One was a vibrant young wife and mother who lived for her family. The other was just a boy, posing proudly in the uniform - white with blue stripes - that represented the brass band he was travelling with when he died.
Talita "Lita" Moimoi Fifita and Sione Taumalolo came to New Zealand to help raise money for Mailefihi Siu'ilikutapu College.
Taumalolo, believed to be aged 12, was a student at the Tongan college.
The college's brass band had played at Auckland's Aotea Square in the days before Christmas, where they impressed Terry Bowden and his grandchildren.
Bowden wrote heartbreakingly on the Givealittle page set up to help the families of Fifita and Taumalolo, and 44 others injured when their bus plunged 100m down a bank south of Gisborne late on Christmas Eve, of how enthusiastic and talented the band were.
"They hugged and listened to two of my grandchildren, who sang to them as a response ... they talked about how excited they were to be in New Zealand, and how much they were looking forward to performing in Gisborne for Christmas."
There was so much more to come.
Instead, grieving families were yesterday struggling to come to terms with a devastating loss just hours before Christmas.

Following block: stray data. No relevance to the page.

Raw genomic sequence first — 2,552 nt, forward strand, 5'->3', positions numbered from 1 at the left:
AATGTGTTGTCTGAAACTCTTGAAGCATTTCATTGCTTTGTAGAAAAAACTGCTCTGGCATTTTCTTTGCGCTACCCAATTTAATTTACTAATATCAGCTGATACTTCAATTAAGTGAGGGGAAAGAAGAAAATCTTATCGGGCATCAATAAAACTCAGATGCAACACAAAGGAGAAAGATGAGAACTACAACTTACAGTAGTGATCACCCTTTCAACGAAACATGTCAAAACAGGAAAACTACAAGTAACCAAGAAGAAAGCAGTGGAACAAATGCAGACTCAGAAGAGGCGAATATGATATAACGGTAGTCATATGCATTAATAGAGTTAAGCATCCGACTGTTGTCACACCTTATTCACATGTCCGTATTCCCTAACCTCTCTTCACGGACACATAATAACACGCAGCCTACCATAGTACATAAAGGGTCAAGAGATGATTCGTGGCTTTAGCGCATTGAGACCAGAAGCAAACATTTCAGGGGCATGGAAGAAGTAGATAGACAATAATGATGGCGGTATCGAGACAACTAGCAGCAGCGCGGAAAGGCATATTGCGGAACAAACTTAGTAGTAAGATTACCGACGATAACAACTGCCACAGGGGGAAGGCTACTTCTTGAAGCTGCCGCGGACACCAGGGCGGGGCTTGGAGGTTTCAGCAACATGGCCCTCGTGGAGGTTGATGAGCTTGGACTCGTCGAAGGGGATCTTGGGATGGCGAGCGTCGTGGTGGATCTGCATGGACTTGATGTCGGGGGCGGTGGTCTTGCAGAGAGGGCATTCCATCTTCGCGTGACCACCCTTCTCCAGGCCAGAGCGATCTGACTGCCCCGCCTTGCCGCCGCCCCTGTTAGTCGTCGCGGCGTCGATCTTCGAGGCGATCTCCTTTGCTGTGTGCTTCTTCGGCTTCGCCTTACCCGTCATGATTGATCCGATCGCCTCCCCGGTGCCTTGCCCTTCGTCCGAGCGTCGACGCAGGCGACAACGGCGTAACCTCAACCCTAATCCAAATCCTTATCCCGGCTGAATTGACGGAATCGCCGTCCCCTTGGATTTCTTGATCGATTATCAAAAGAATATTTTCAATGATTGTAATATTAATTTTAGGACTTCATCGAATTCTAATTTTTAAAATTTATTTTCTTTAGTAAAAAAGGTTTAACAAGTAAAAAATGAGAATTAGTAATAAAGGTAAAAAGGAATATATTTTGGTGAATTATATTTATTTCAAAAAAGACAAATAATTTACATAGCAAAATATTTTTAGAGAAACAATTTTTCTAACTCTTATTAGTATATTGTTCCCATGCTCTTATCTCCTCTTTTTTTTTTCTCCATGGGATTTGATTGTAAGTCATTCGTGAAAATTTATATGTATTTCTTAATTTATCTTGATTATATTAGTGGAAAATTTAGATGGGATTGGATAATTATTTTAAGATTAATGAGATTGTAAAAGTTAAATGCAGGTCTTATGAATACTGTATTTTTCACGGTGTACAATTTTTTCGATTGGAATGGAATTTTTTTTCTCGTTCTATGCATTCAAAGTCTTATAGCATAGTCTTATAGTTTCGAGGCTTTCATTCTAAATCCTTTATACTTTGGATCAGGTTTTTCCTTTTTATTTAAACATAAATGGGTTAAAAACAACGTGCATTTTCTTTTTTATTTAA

Fifita's sister told the New Zealand Herald they were "still trying to get through the loss" and not ready to speak to media.
Others shared their grief on social media, with one writing on Facebook that Fifita, a chaperone on the New Zealand tour, was "a mother to all".
"A lady that never raised her voice, who lived to cater to her family, full of fun and life, and a mother to all, you where [sic] the best aunt I ever had and we are lost big time without you and your kind smile.
"My heart goes out to your husband and baby girl."
Fifita is believed to have died at the scene of the crash, and her body was found that night.
The heartbreaking discovery of Taumalolo's body was made yesterday morning when police discovered one person was unaccounted for.
Taumalolo's family couldn't immediately be contacted, but his father posted a single image of his son - in his brass band uniform - on his Facebook page.
Another relative wrote of the loss of a "gorgeous boy".
"Rest in eternal love Sione Taumalolo! What a harsh way to start our Christmas."
One wrote that Taumalolo's face "kept appearing to me once I heard a little boy had passed away".
"I remember your smiley face from our choir practises we had the last past weeks ... such a sad christmas for us, Rest in Gods love and also my cousin Talita moimoi Fifita ... xoxo [sic]."
Reverend Sunia Ha'unga of the Tongan Wesley Methodist Parish in Gisborne said survivors at Gisborne Hospital had told him the bus' brakes failed.
"They said the driver was trying and trying to stop, but the brakes weren't working."
Ha'unga had expected the brass band to arrive at the church at 3pm on Christmas Eve. He waited there until about 5pm when he heard they were lost. "They were heading towards Napier/Hastings ... They were really lost."
Ha'unga said the Tongan driver, from Auckland, was unfamiliar with the area. The Tongan community was rallying to support those involved in the crash, he said.
A special service for the victims was held at the church at 8pm last night.
- Additional reporting: Morgan Tait, Catherine Gaffaney